By Dr. Becker
If you're familiar with the term "the graying of America," you know it refers to the fact that the American population is increasingly dominated by older people. In other words, the median age of Americans is going up.
But what about the graying of America's dogs? Have you noticed all the white muzzles out there these days? Have you been surprised to learn a very gray dog is just 5 or 6 years old? What's going on?
Study Looks at Why Some Dogs Go Gray at a Young Age
A recent study published in the journal Applied Animal Behaviour Science is one of the first that attempts to explain why some dogs experience premature graying of the muzzle.1
The team of four researchers included Temple Grandin, Ph.D., of Colorado State University's Department of Animal Sciences. Grandin is also a world-renowned autism spokesperson.
The study involved 400 dogs aged 1 to 4 years who were recruited through flyers placed at veterinary clinics, dog shows and dog parks.
Pictures of the dogs from the front and side were taken so an assessment could be made of the amount of graying on the muzzle of each dog. Based on the assessments, the dogs were put in one of four categories:
- No Gray
- Frontal Gray
- Half Gray
- Full Gray
The study did not include light-colored dogs whose degree of grayness couldn't be determined.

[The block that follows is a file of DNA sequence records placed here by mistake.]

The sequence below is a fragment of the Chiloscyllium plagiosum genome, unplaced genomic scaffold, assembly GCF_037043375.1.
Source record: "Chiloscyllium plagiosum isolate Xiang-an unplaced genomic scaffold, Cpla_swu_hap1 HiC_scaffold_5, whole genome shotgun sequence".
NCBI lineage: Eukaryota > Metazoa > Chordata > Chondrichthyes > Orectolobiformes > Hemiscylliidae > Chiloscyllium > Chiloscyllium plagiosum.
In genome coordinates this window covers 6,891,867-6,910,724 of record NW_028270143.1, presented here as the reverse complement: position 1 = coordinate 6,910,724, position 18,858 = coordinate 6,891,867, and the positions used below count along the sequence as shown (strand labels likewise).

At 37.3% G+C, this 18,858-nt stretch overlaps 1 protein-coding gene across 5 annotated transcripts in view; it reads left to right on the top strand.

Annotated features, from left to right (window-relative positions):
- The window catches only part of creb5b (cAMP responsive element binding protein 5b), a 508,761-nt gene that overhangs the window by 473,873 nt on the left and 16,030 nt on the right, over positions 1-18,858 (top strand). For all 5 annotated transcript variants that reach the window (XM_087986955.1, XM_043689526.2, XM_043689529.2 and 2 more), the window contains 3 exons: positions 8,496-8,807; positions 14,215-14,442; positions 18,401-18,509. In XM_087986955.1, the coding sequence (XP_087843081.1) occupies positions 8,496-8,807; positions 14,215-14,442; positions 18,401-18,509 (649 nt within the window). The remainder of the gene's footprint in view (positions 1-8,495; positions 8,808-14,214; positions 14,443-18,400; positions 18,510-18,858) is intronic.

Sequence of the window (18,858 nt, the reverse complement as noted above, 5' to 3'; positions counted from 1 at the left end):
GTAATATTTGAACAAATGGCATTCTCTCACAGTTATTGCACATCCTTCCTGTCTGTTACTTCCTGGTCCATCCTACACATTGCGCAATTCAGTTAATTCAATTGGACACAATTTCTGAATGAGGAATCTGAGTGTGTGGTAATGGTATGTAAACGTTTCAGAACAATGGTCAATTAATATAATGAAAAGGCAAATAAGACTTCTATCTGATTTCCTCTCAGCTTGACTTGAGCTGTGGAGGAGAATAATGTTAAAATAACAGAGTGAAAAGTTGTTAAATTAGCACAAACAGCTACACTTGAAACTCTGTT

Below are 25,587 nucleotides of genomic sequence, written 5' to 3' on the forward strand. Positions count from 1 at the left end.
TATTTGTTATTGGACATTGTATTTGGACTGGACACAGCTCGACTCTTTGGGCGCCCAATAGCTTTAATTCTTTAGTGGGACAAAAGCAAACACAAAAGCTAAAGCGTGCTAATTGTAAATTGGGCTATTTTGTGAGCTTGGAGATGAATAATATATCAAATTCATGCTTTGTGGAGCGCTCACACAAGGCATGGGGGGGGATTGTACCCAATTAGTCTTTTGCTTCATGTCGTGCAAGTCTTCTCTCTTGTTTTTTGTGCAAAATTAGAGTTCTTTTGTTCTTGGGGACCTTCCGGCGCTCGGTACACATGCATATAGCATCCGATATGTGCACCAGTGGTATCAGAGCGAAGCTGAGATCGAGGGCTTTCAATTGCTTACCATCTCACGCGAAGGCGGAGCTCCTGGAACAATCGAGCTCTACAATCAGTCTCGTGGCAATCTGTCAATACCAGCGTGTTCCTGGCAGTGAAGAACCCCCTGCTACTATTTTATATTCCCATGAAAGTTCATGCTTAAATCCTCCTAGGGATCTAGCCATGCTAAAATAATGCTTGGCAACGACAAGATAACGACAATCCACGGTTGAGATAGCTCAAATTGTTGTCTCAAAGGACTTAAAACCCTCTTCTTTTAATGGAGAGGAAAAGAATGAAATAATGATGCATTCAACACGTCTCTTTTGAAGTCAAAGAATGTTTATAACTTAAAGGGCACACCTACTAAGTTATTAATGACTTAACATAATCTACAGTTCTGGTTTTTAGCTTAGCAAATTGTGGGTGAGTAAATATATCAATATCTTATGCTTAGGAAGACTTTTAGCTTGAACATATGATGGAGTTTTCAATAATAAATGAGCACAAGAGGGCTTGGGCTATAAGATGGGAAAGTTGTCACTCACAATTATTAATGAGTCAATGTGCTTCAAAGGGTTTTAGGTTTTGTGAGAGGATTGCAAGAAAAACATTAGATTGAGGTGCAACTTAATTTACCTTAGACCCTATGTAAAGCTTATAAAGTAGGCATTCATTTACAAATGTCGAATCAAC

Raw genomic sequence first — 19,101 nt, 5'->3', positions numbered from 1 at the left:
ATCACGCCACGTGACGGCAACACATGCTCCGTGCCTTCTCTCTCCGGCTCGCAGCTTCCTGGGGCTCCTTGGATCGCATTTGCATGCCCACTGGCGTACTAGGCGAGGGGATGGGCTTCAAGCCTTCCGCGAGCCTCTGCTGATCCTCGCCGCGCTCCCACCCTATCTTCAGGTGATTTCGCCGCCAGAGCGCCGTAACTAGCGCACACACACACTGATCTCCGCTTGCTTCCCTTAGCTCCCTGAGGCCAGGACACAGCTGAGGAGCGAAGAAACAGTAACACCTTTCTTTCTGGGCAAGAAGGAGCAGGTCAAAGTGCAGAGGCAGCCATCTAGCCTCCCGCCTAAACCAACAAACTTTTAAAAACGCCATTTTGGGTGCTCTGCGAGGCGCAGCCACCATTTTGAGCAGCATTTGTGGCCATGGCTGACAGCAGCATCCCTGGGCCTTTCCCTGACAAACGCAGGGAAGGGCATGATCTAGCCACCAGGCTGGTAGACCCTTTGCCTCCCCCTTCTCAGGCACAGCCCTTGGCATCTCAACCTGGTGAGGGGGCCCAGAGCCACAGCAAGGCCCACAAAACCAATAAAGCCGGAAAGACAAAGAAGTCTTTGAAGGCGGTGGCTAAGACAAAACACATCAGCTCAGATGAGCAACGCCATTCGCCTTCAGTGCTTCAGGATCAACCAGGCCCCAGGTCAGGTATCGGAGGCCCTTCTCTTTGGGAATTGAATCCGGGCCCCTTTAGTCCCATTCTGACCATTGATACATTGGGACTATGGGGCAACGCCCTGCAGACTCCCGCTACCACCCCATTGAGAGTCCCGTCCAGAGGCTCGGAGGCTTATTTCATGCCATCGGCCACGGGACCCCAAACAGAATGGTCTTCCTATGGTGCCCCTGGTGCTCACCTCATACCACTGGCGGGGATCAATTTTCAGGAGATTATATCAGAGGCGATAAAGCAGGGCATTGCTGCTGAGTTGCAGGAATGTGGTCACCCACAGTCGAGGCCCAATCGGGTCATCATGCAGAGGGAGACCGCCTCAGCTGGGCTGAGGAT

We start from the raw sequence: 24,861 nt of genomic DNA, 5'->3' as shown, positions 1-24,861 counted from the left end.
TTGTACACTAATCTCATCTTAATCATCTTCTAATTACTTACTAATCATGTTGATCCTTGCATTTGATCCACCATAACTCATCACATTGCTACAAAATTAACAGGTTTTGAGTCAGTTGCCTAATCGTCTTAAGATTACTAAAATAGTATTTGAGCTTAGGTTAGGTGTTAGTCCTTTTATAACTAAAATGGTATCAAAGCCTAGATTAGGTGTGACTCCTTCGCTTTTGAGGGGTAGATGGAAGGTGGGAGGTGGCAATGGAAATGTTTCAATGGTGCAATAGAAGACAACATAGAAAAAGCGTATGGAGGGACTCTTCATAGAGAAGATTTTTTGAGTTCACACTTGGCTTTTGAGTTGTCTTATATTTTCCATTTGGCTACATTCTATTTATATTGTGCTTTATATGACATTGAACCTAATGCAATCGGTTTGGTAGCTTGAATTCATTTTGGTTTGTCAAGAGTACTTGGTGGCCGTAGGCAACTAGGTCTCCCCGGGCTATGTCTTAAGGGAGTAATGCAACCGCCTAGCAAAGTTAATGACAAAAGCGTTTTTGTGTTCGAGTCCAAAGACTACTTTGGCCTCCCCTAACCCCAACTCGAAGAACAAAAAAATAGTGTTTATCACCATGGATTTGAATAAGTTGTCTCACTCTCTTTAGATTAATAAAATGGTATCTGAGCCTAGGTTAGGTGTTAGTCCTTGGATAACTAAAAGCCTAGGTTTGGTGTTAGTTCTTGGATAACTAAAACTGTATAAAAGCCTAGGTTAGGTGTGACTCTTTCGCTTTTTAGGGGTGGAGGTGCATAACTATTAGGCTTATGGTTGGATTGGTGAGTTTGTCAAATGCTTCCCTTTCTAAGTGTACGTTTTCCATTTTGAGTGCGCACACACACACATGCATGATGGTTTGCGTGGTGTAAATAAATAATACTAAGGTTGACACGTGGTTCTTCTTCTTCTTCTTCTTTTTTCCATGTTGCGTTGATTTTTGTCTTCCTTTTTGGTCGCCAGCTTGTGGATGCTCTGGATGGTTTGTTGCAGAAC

Each of the dogs' guardians was asked to complete a questionnaire ostensibly about their dog's lifestyle. The survey included questions about anxiety, fear and impulsiveness, but to prevent bias, the owners weren't aware of the actual intended topic of the study.
Examples of questions to determine whether a dog was anxious included destructive behavior when left at home, hair loss due to the stress of a veterinary visit or being in a new place and cringing or cowering in the presence of groups of people.
Examples of questions to gauge a dog's impulsivity included jumping on people, inability to calm down, loss of focus and hyperactivity after exercise.
Premature Graying Is a Hallmark of Fearful, Anxious and Impulsive Dogs
When the researchers compared the answers to the questionnaires with the dogs' grayness scores, they made two important discoveries:
- The dogs described as fearful, anxious and impulsive had more gray on their muzzles.
- The dogs who were fearful of a particular stimuli, for example, loud noises (but interestingly, not thunderstorms) or strangers, were also more likely to have a gray muzzle.
The researchers concluded that the extent of muzzle grayness was "significantly and positively predicted" by anxiety and impulsivity.
Fear of loud noises and unfamiliar animals and people was also associated with increased grayness. "Premature graying in young dogs may be a possible indicator of anxiety, fear or impulsivity issues in dogs under  years of age," the study authors concluded.
Though the dogs in the study were relatively young, their age did influence the extent of grayness (i.e., the 4 year-old-dogs were more gray than the 1-year-olds), and female dogs were more gray than males. Factors that did not appear to make a difference included the dogs' size, spay/neuter status or overall health.
Young, Graying Dogs Should Be Assessed for Fearful, Anxious Behaviors
Hopefully this research can help us help anxious, fearful dogs, who spend a good portion of the day feeling uncomfortable and off-balance.